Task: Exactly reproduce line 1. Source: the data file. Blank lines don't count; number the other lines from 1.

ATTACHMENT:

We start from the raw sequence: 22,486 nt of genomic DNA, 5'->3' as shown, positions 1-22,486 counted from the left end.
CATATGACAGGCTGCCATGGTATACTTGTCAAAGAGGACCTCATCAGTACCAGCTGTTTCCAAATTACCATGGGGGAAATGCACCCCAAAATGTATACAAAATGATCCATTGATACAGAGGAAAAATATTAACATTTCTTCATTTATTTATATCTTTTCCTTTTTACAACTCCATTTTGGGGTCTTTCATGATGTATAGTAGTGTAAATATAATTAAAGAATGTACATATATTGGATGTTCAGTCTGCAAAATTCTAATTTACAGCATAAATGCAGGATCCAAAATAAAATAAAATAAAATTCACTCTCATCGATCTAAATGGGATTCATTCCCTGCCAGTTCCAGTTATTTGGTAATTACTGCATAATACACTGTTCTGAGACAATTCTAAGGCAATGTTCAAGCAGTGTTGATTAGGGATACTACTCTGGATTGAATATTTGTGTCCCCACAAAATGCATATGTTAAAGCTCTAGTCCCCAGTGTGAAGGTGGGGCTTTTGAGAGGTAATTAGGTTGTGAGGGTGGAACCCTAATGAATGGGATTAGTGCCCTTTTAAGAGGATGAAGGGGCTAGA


We start from the raw sequence: 22,486 nt of genomic DNA, 5'->3' as shown, positions 1-22,486 counted from the left end.